3.  Our financial situation is not pretty.  We’ve always lived within our means.  Both my husband and I work full time (60-70 hours a week) on salary, the kids are in school/daycare/aftercare, we take one vacation a year, focus on saving for retirement, pay our credit cards off each month in full, are never behind on the bills and don’t have to borrow from anyone.  In this past year all those ideals have broken down.  Our life savings is spent, we’ve borrowed A LOT of money, our credit cards are maxed and we’re only making minimum payments.  Yes we invested in our home to make it better than it was before but that all came at a huge cost.  We no longer have our emergency fund and we owe money to so many people that it’s a full time job to track.  I know we’ll get things back in order, but that comes at a cost of my own sanity and our credit score.

Well then, lets get off of this pity party.  We’re “blessed” in that we do have a semi-healthy family, a home to grow in (that is beautiful!) and a lifetime to live.  It was amazing eating our first home cooked meal.  Doing the basic stuff like playing with the kids on the floor or going for a walk down the block make us feel amazing.  I missed this so much.  I really felt my stress level go down the minute we moved back home.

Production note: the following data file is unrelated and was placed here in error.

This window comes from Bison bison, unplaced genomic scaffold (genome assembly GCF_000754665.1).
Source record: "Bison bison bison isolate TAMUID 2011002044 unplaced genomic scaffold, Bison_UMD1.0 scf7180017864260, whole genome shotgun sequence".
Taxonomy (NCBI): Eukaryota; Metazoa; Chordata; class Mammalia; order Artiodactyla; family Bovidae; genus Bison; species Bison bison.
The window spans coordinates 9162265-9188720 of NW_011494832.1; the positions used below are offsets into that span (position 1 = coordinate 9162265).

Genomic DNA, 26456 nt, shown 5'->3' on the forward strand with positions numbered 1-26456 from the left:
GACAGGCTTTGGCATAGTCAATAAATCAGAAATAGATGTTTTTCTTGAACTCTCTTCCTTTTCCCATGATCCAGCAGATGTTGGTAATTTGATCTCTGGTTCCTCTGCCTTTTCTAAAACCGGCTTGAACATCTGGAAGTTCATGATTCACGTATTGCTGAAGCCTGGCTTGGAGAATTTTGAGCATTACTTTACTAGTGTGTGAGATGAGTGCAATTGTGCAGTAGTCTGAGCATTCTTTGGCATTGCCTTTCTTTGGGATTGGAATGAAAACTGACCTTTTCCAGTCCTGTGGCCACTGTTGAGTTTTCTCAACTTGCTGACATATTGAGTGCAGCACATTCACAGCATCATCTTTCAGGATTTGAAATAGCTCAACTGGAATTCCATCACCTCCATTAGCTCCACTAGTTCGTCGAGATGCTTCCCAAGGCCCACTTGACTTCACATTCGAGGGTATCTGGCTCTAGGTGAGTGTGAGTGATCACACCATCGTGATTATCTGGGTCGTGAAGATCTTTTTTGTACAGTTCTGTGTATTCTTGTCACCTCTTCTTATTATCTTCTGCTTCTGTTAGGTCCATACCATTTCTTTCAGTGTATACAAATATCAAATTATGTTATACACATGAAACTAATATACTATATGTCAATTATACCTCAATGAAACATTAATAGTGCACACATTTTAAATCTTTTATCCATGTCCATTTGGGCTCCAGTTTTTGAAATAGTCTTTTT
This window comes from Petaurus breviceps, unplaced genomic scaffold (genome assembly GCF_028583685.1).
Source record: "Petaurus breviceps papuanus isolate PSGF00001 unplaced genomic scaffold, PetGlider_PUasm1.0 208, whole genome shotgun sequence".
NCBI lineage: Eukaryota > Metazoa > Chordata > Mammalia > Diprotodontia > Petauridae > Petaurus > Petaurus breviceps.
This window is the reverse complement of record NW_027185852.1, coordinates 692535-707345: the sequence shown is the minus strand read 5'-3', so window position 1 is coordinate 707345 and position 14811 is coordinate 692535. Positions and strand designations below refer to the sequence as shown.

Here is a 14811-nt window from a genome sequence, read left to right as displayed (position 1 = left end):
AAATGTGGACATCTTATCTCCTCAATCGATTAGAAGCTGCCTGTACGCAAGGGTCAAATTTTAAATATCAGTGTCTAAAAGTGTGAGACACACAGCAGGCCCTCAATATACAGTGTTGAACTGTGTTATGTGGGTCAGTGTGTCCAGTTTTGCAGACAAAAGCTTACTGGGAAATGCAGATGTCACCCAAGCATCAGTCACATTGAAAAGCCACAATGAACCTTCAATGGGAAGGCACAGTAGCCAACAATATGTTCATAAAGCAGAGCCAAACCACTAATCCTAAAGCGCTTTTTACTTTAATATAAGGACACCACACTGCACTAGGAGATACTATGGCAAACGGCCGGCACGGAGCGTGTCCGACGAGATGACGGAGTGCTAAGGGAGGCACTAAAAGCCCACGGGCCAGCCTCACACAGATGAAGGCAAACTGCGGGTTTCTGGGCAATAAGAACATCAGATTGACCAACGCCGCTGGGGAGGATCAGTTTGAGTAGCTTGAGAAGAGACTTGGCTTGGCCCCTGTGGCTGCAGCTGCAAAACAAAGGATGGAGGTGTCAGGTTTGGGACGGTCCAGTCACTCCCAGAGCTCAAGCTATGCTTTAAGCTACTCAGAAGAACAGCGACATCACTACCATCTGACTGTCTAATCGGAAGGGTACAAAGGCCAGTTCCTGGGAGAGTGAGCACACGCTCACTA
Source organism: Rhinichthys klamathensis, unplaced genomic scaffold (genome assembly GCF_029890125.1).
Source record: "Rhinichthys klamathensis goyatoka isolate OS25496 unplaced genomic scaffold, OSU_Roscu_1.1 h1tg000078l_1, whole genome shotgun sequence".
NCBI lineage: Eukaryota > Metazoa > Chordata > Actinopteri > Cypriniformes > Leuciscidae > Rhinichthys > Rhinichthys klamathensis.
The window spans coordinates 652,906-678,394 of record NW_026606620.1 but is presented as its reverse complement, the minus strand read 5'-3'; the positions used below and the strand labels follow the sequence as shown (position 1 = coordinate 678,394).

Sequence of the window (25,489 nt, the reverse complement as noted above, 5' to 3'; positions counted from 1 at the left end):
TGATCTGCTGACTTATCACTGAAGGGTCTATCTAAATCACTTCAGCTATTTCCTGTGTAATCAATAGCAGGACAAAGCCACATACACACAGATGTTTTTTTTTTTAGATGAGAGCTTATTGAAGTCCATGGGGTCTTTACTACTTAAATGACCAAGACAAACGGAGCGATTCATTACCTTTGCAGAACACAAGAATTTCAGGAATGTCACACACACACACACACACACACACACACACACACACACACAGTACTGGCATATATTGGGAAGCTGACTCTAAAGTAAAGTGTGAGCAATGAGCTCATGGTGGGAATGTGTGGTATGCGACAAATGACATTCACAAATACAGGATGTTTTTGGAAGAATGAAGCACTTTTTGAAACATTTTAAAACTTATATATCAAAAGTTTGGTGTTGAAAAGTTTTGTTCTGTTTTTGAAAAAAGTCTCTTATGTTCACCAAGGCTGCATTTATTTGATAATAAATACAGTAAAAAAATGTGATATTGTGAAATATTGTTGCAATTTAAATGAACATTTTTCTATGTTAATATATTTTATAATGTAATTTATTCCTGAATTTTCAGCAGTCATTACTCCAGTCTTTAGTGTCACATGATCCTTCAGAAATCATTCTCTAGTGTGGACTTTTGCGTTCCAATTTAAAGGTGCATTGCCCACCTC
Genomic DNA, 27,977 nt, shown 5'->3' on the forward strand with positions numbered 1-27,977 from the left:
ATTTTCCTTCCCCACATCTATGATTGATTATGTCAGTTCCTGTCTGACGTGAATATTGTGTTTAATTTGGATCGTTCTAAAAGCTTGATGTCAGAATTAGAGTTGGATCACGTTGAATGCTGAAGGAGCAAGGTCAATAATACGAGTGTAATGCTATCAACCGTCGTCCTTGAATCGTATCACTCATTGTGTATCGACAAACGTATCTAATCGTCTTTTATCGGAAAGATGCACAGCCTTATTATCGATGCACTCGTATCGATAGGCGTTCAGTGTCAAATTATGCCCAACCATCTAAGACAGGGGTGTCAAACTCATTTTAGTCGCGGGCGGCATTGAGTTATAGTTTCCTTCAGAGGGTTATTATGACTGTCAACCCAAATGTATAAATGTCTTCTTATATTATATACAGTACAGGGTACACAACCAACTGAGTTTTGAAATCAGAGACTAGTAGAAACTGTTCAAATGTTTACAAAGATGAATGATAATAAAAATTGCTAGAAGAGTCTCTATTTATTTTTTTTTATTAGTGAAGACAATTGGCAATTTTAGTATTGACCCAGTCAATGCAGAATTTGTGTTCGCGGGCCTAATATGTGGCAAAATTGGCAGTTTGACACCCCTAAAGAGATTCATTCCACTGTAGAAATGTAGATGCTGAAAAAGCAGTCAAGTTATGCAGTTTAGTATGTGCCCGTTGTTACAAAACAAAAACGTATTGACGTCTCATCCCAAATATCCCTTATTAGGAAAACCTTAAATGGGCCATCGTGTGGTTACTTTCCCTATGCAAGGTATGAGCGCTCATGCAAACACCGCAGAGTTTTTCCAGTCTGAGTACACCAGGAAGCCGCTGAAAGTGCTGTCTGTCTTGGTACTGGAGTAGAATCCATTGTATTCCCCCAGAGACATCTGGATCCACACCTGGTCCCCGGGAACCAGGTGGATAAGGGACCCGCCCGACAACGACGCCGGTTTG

Over the next few months I’ll continue to fight for our money from Wells Fargo, our mortgage company (they’re holding it in escrow), from our insurance company National Flood Insurance Program and from FEMA. We hope we will get grant money from the NY Rising program despite the fact that we make an income.  It took me 3 full days to fill out that application! AND last but not least, we will recover.

Our Family has only just started recovering – our mental recovery will take a while but being home was the biggest and first step in that recovery.  I only hope that others who are still rebuilding, still displaced and still begging for their money from their insurance and mortgage companies get what they need to move forward.

So, thank you to all our friends, family and neighbors who have wished us well along the way.  We are blessed to have you to help us through and hold us up through the difficult times.  I do not ask for your pity, only your support and understanding that going through a disaster like Superstorm Sandy will never really be a “Blessing in Disguise”.  I would much rather have renovated my house within my own means, on a schedule without uprooting my family and financial situation.

No, Sandy was not a Blessing.  But we learned from the experience and are stronger because of it.